SoLoMo Stats No Business Can Afford to Ignore [INFOGRAPHIC]

For those business owners who still haven’t considered the benefits in implementing a more wholistic internet marketing strategy, like SoLoMo, our newest infographic asks & answers a very important question for those who are new to the discussion: do the stats add up? And the answer is yes!

For the unitiated, its important to remember that anecdotal evidence of this strategy working or not working should be taken with a grain of salt. SoLoMo is no different than SEO or more traditional marketing techniques in that it takes time to not only refine the strategy around your brand’s strongest potential clients, but also to build a presence & reputation among socially engaged, locally active and those who are “digitally connected” when mobile.

This infographic was created by Crestmedia Internet Marketing.

Erika Kirsten Beck is the founder and president of Ryder Media Consultants which designs, develops and implements custom social media business strategies and campaigns that create awareness for an organization’s products or services. She specializes in social media strategy development. Follow her on twitter: @RyderMedia. Like her on Facebook: www.facebook.com/RyderMedia or  http://klout.com/#/RyderMedia.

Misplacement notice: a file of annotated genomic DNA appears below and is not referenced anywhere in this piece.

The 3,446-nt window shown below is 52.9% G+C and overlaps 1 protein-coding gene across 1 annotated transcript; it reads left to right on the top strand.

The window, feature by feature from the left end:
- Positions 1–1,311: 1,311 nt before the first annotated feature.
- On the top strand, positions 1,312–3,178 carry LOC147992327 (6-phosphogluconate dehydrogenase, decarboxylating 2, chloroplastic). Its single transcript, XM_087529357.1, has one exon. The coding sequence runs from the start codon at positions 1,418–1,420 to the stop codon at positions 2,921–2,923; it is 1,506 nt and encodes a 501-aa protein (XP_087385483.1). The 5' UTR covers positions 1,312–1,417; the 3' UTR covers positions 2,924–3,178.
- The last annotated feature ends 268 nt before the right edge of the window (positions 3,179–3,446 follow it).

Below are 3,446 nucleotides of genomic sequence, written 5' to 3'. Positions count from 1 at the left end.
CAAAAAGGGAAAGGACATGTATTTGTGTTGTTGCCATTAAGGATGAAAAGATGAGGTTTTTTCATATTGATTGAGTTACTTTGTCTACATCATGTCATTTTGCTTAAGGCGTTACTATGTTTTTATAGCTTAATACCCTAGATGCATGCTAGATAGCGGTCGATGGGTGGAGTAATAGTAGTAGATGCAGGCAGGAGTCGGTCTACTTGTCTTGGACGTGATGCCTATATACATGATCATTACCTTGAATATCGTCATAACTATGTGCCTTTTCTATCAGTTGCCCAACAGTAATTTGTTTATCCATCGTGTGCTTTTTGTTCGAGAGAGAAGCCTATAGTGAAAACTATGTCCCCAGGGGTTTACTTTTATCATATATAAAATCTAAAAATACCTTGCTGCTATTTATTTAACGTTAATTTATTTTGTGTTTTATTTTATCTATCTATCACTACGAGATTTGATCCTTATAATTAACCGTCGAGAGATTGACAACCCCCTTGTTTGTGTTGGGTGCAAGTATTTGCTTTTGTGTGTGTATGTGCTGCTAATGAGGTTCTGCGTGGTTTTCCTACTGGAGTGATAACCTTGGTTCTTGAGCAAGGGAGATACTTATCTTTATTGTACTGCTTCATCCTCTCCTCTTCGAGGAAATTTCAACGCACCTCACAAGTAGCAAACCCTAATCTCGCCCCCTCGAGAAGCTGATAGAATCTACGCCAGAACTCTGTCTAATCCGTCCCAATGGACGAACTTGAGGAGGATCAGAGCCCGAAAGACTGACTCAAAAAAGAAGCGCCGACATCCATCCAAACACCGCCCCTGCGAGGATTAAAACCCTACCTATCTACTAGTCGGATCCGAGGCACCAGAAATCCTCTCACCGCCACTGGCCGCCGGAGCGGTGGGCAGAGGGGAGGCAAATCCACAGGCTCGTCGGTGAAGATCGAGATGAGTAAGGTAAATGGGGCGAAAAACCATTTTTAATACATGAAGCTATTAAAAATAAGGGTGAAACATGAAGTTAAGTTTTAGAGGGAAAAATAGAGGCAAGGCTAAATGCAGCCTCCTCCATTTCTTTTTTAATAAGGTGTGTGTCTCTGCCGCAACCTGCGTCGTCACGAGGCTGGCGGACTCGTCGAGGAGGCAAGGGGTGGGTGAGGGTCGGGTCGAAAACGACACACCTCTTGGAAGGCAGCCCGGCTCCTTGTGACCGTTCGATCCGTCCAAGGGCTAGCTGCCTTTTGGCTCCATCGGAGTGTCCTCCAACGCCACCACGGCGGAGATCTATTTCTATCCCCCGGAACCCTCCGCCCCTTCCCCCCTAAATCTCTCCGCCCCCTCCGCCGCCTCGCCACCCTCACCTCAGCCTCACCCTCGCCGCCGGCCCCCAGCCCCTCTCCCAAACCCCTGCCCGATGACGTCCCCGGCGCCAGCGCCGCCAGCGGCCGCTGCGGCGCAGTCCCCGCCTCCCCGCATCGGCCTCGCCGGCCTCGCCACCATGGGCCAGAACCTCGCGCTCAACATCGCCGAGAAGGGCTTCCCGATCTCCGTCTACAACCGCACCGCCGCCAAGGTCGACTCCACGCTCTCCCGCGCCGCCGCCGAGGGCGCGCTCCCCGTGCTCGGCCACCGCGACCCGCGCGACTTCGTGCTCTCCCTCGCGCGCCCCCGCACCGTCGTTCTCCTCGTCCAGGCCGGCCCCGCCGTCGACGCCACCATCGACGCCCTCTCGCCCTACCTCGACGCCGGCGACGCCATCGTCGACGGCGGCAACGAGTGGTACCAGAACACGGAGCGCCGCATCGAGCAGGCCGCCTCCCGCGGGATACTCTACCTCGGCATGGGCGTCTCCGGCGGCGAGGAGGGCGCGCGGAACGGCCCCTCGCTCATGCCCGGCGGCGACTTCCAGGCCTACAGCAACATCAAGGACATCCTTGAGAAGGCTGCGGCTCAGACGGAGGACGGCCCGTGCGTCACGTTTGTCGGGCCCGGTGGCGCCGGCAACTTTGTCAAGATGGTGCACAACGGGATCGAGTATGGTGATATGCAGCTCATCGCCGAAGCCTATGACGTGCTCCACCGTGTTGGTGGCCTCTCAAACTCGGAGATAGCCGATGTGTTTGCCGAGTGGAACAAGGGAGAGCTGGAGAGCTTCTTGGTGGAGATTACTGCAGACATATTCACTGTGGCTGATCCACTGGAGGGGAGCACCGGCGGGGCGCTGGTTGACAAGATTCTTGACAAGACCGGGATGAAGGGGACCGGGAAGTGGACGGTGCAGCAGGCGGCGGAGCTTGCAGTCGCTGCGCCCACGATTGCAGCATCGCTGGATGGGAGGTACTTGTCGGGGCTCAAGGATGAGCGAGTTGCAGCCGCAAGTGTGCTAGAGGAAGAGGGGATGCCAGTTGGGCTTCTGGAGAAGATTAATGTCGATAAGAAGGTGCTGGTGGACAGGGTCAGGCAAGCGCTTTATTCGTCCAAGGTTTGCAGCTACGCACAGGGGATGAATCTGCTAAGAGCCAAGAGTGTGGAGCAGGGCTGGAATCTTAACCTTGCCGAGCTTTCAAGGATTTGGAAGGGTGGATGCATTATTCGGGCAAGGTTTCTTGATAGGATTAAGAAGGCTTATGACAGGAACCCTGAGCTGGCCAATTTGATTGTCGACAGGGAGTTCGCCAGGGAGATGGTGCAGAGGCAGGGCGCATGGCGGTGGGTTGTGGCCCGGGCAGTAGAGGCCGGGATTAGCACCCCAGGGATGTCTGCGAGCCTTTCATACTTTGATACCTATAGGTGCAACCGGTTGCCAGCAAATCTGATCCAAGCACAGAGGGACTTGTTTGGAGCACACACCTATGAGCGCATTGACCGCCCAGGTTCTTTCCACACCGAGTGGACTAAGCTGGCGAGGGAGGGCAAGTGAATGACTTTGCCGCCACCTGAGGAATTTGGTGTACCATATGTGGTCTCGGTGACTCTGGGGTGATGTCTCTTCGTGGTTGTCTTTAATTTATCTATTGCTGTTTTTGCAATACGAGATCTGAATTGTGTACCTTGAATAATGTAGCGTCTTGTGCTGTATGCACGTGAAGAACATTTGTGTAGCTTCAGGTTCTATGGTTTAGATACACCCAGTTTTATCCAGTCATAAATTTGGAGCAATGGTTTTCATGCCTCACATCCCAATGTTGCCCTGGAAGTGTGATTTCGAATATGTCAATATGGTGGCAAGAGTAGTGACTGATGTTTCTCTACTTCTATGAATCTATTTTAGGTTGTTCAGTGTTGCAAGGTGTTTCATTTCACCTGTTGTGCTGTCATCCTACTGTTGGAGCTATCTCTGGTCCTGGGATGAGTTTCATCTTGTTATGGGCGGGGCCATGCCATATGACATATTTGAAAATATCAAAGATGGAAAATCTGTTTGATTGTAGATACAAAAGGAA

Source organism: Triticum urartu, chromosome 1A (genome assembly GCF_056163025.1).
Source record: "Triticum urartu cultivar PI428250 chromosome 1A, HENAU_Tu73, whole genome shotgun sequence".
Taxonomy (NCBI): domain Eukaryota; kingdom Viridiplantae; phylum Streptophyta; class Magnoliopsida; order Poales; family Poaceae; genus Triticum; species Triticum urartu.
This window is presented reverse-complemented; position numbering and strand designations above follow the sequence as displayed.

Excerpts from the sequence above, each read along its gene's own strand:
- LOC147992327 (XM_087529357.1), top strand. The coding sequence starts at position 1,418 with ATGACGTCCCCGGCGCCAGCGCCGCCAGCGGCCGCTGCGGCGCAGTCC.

The Small Business Social Media Cheat Sheet

With one in three small businesses using social media, its no longer enough to just have a website, small businesses must have a social media presence, too. Don’t know where to start? This cheat sheet will help you navigate the major social media sites on the web.

 

Download the infographic designed by Column Five Media.

Crowdsourcing Explained [Infographic]

Crowdsourcing has attracted the attention of brand marketers as a way to engage customers using social media. The term has become popular with businesses, authors, and journalists as shorthand for the trend of leveraging the mass collaboration enabled by Web 2.0 technologies to achieve business goals.

Crowdsourcing is a distributed problem-solving and production model. In the classic use of the term, problems are broadcast to an unknown group of solvers in the form of an open call for solutions. Users—also known as the crowd—typically form into online communities, and the crowd submits solutions. The crowd also sorts through the solutions, finding the best ones. These best solutions are then owned by the entity that broadcast the problem in the first place—the crowdsourcer—and the winning individuals in the crowd are sometimes rewarded.